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  1. Is there any advantage to buying a PCI/PCI-E capture card instead of a USB capture device? Does USB connection limit the capture size/quality in some way?

    I'm considering buying a capture device to transfer a couple of Video8 and Hi8 tapes to my computer using S-Video.
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  2. Member hech54's Avatar
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    There are some very nice USB capture devices out now. I have this one and it works VERY well, but the software that comes with it sort of sucks:
    http://www.hauppauge.com/site/products/data_usblive2.html
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  3. Banned
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    In the past USB devices were pretty crappy so I never bought anything but a PCI or PCI-e based one. Note that hech54's device is fine for DVD captures and that may be exactly what you want. It can't do HD though. You get what you pay for. A device that can do HD would cost more. I like Hauppauge's devices and have been using them for several years. I'm using the Colossus now, which may be more than you really need.
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  4. Or get a dvd recorder that has s-video.

    easycap on Amazon is like $8.00
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    Small USB-stick type devices use software for encoding, which allows making losslessly compressed captures and corrective processing. Hardware MPEG-2 encoding, which is done during capture, saves time and doesn't require much CPU power, but is less desirable for those who want to do corrective processing on their captures. Most SD capture devices that do MPEG-2 hardware encoding are either larger USB devices, or they have PCI or PCI-e interfaces. A few external SD capture devices use DV encoding and have a firewire interface.

    With SD capture devices, you may want to use a TBC of some sort, but you usually don't have to just to keep the capture going. However, some of the HD capture devices don't work well for analog tape capture without TBC. They are too intolerant of dropouts and erratic signals. All the HD capture devices that I have seen which do hardware encoding don't use MPEG-2. They all use H.264 for hardware encoding. HD capture devices that use software encoding have a PCI-e interface because uncompressed HD video needs too much bandwidth for USB 2.0.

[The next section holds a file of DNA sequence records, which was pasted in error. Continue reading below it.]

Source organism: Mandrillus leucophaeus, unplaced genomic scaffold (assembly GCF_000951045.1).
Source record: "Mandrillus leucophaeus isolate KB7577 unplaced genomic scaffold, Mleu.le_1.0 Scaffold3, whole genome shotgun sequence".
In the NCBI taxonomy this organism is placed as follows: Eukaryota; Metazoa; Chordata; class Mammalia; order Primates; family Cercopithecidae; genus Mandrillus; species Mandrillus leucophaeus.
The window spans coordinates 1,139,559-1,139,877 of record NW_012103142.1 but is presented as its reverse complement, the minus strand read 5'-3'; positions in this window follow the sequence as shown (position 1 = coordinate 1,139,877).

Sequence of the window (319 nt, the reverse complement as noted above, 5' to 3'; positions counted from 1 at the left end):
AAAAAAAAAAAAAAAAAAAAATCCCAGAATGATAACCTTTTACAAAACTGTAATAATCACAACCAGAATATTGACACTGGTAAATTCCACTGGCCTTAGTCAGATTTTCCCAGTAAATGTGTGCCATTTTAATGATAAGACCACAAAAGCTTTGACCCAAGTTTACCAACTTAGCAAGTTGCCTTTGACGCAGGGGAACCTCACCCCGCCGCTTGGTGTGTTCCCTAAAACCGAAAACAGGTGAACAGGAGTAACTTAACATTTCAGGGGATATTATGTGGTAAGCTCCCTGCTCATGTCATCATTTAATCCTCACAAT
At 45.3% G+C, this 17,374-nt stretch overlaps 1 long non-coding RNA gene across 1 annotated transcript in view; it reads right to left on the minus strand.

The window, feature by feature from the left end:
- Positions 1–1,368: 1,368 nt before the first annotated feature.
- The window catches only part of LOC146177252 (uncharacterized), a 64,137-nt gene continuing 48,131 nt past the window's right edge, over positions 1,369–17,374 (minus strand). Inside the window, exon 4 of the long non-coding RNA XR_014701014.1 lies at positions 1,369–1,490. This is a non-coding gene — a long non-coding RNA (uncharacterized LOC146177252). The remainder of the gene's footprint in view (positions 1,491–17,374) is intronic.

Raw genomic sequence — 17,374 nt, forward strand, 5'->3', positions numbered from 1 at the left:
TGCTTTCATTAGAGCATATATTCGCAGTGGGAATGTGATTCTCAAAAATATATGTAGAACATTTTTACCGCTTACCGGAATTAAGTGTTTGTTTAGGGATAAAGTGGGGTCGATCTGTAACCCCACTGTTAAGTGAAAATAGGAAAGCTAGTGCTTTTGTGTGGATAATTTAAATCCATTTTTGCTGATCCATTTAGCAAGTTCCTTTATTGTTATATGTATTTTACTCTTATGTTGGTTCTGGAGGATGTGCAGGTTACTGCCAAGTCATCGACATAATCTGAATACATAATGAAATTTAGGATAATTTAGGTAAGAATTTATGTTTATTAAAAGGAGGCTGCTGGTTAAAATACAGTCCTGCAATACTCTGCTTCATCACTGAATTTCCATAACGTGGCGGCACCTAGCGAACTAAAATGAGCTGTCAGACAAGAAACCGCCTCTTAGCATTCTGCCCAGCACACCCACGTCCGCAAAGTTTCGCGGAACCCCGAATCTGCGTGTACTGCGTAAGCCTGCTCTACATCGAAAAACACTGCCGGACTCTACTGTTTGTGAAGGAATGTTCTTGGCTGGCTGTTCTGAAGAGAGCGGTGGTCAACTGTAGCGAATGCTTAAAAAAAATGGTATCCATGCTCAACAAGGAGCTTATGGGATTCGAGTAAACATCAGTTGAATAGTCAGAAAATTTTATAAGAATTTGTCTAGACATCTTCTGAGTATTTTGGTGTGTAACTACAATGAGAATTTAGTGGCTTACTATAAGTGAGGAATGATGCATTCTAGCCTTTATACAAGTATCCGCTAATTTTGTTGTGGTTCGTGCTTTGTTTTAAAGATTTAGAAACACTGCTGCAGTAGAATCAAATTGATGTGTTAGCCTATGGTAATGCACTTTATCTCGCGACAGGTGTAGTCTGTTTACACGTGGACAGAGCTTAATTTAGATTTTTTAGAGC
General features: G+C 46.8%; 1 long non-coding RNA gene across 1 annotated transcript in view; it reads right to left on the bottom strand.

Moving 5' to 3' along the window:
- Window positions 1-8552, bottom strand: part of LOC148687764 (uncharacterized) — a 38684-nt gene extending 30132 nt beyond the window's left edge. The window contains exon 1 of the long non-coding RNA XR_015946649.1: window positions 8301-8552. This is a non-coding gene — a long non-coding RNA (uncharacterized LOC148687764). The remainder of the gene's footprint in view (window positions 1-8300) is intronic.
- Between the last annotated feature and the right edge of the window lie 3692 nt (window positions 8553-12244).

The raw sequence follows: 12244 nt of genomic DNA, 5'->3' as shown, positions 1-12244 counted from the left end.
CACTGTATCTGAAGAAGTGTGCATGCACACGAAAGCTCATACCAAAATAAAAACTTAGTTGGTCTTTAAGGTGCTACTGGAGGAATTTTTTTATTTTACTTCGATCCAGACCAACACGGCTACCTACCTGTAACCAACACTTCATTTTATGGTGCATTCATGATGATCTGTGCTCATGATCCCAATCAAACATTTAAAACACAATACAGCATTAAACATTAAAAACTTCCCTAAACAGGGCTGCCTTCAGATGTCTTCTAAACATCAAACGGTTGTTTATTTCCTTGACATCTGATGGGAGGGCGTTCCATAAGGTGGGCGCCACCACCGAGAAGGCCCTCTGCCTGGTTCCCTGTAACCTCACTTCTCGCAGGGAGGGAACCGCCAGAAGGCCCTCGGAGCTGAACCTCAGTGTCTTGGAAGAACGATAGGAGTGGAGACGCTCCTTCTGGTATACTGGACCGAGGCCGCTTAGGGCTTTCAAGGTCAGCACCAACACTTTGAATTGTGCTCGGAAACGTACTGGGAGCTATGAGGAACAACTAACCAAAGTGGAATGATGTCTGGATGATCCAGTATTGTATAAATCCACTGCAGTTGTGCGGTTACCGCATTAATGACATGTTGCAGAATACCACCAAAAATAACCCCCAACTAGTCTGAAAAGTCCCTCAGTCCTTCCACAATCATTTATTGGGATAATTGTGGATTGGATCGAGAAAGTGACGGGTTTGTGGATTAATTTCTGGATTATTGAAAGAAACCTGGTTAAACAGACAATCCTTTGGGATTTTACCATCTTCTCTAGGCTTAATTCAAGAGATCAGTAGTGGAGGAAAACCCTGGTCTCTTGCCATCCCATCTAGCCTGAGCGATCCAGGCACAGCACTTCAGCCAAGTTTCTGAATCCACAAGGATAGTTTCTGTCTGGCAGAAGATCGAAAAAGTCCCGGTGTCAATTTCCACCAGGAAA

I think Hech54 made a good suggestion for analog tape capture. I have seen clips of some of his VHS captures made with a Hauppauge USB Live2, and they looked good.

    To be blunt, the super-cheap EasyCaps are rubbish.
    Last edited by usually_quiet; 28th Jul 2012 at 14:50.
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  6. Member PuzZLeR's Avatar
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    I remember that if one was serious about capture, they would get an internal card, and those USB sticks were basically a backup for a laptop. That's all changed now. USB (but not 1.1) sticks are among the serious choices now.

    And I agree with usually_quiet. The "larger" USB sticks, particularly those that have hardware encoding under the hood, will indeed save resources, but they tend to be of lower quality, especially with lossy formats. In fact, personally I think they're over-rated - some tend to soften the video too much. Similarly for internal cards.

    I particularly like to use a USB stick that uses PC resources, that is 4:2:2 compliant, and can be used with WDM drivers and can capture with, say VirtualDub and HuffYUV. If I want MPEG-2, then I use a good MPEG-2 encoder afterwards. This extra step in my eyes is worth the extra quality.

    Having said that, I'm using an ATI 600 USB and think it's the best. Unfortunately, since it's a discontinued product, I'm looking for backups in case it one day tanks. I like hech54's suggestion, but are there other good USB sticks today that can properly capture to lossless formats today, such as using YUY2? The puplic specs posted are rather hazy at best.
    I hate VHS. I always did.
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